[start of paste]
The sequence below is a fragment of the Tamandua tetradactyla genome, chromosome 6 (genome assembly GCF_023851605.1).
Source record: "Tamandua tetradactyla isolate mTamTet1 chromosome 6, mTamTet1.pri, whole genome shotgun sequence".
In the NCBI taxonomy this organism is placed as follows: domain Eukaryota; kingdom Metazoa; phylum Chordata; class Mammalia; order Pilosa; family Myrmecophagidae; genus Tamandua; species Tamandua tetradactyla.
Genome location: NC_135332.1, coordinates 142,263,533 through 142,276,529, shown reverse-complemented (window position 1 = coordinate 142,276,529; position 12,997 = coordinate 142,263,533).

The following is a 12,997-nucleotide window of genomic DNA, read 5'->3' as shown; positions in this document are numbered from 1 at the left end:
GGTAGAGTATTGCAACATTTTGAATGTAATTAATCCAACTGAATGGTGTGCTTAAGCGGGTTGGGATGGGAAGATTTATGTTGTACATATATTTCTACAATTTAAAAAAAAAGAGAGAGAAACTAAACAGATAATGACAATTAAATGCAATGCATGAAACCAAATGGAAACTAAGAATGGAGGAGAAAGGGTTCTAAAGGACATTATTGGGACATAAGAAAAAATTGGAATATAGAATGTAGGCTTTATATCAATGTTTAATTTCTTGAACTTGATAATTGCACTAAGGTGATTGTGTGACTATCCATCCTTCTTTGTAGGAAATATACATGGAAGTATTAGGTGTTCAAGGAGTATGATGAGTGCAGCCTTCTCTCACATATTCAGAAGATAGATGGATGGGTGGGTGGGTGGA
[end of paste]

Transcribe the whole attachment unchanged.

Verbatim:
The sequence below is a fragment of the Tamandua tetradactyla genome, chromosome 6 (genome assembly GCF_023851605.1).
Source record: "Tamandua tetradactyla isolate mTamTet1 chromosome 6, mTamTet1.pri, whole genome shotgun sequence".
In the NCBI taxonomy this organism is placed as follows: domain Eukaryota; kingdom Metazoa; phylum Chordata; class Mammalia; order Pilosa; family Myrmecophagidae; genus Tamandua; species Tamandua tetradactyla.
Genome location: NC_135332.1, coordinates 142,263,533 through 142,276,529, shown reverse-complemented (window position 1 = coordinate 142,276,529; position 12,997 = coordinate 142,263,533).

The following is a 12,997-nucleotide window of genomic DNA, read 5'->3' as shown; positions in this document are numbered from 1 at the left end:
GGTAGAGTATTGCAACATTTTGAATGTAATTAATCCAACTGAATGGTGTGCTTAAGCGGGTTGGGATGGGAAGATTTATGTTGTACATATATTTCTACAATTTAAAAAAAAAGAGAGAGAAACTAAACAGATAATGACAATTAAATGCAATGCATGAAACCAAATGGAAACTAAGAATGGAGGAGAAAGGGTTCTAAAGGACATTATTGGGACATAAGAAAAAATTGGAATATAGAATGTAGGCTTTATATCAATGTTTAATTTCTTGAACTTGATAATTGCACTAAGGTGATTGTGTGACTATCCATCCTTCTTTGTAGGAAATATACATGGAAGTATTAGGTGTTCAAGGAGTATGATGAGTGCAGCCTTCTCTCACATATTCAGAAGATAGATGGATGGGTGGGTGGGTGGA